I Was Depressed.

My father was shot dead a bit over two years ago. That day plays over and over in my mind as if I’d watched everything unfold on a TV screen. It was on a very cold and wet Wednesday evening when I received a call from my not so little sister, asking me to rush to Alexandra Police Station because something had happened to Papa.

Many different scenarios played out in my head as to what might have gone wrong, my Dad was a chronic diabetic and I was expecting to hear that he had been hit by a stroke. He had survived many other diabetes related afflictions and of them all, I dreaded the possibility of a stroke. Would he survive? In fact, Mdala, as we used to call him had been amputated twice before and remembering his survival gave me a glimmer of hope that all might be well. Had I been given the opportunity to choose between death or a stroke for my father, the obvious choice of a stroke would have been embraced with open arms. The choice was not mine to make.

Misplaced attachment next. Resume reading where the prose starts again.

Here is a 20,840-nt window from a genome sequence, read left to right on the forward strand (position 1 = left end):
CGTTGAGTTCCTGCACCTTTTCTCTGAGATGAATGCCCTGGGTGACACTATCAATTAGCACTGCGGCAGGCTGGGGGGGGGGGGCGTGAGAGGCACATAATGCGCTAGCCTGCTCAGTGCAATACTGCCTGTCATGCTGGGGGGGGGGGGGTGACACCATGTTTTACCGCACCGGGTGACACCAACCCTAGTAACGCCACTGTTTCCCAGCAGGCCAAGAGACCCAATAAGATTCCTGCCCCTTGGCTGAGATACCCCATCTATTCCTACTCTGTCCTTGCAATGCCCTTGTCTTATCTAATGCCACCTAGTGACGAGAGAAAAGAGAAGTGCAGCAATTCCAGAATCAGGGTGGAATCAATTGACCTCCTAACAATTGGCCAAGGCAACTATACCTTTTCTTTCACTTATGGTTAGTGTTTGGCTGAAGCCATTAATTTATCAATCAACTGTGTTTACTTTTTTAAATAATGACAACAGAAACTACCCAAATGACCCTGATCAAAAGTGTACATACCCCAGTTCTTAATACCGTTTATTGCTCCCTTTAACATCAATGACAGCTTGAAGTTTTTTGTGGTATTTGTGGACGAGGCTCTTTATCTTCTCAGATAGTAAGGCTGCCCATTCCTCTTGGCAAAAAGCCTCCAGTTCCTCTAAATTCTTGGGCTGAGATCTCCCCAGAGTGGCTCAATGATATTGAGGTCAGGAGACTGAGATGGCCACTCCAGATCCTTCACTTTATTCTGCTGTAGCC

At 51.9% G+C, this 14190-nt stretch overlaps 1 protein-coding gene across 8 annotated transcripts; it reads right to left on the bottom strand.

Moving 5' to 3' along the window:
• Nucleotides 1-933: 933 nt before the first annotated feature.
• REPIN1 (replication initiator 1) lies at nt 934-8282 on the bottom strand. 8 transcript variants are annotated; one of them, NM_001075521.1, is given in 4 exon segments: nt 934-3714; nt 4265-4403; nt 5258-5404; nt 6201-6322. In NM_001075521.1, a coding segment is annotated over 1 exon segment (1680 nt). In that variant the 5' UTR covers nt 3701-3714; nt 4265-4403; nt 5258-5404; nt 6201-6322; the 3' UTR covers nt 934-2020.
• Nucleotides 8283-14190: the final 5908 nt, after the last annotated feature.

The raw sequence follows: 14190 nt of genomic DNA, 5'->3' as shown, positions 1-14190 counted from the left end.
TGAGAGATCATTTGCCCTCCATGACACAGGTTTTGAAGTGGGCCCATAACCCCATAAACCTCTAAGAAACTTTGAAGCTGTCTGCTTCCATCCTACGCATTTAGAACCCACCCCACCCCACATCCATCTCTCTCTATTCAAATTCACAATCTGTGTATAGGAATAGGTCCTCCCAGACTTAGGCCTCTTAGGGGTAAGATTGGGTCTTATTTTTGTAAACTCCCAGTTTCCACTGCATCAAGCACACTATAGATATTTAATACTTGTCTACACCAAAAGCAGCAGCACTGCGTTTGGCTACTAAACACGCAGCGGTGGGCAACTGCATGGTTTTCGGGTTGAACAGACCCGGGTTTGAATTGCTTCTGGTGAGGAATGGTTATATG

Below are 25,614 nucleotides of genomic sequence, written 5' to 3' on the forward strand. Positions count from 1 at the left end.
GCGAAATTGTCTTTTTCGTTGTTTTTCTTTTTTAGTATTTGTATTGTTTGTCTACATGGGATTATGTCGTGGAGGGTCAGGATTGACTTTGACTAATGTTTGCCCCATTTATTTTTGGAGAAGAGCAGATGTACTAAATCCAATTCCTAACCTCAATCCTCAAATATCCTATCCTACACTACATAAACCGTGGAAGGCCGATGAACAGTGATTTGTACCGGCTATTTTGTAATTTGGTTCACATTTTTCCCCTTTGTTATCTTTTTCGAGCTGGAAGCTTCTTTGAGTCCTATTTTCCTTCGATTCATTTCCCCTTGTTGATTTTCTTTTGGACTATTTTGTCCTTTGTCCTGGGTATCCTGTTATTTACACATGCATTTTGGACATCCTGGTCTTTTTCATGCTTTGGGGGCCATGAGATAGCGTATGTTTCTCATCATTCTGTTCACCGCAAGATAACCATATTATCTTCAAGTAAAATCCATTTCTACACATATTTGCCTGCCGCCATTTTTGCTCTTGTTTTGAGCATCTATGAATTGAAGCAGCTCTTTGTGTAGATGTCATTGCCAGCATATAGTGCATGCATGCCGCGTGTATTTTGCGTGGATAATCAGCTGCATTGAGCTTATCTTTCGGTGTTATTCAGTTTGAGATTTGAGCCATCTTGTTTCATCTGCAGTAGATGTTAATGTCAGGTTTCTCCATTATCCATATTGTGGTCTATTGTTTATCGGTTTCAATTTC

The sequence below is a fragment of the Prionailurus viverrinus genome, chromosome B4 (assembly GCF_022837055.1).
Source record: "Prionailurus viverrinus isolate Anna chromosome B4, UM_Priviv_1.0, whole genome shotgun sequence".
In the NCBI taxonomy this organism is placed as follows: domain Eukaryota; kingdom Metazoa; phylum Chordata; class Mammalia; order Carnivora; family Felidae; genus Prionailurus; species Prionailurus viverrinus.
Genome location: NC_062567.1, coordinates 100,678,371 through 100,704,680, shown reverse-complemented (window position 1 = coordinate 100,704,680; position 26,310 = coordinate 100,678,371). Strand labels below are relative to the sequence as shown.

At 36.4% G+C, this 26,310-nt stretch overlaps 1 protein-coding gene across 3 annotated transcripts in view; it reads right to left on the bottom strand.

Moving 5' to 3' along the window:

The police station had an eerie energy, I recall feeling a deep sadness overcome me when I arrived. It had been declared a crime scene, very strange, I thought to myself. In that very moment I knew death that the dark cloud of death had visited us as a family. There would be no more opportunities to tell him he was going to be okay, as was the norm whenever illness reared its head. A secret fear that my father would lose his life in the line of duty came to life. It had been with me since I could make sense what it was that my father did to put bread on the table. Falling asleep was extremely difficult whenever he had to work nightshift, anxiety kept me up until I heard the gate open. The time didn’t matter, I needed to hear the gate open so I could be at ease that he had returned home. My father lost his life in the line of duty. Inside a police station, a place of safety.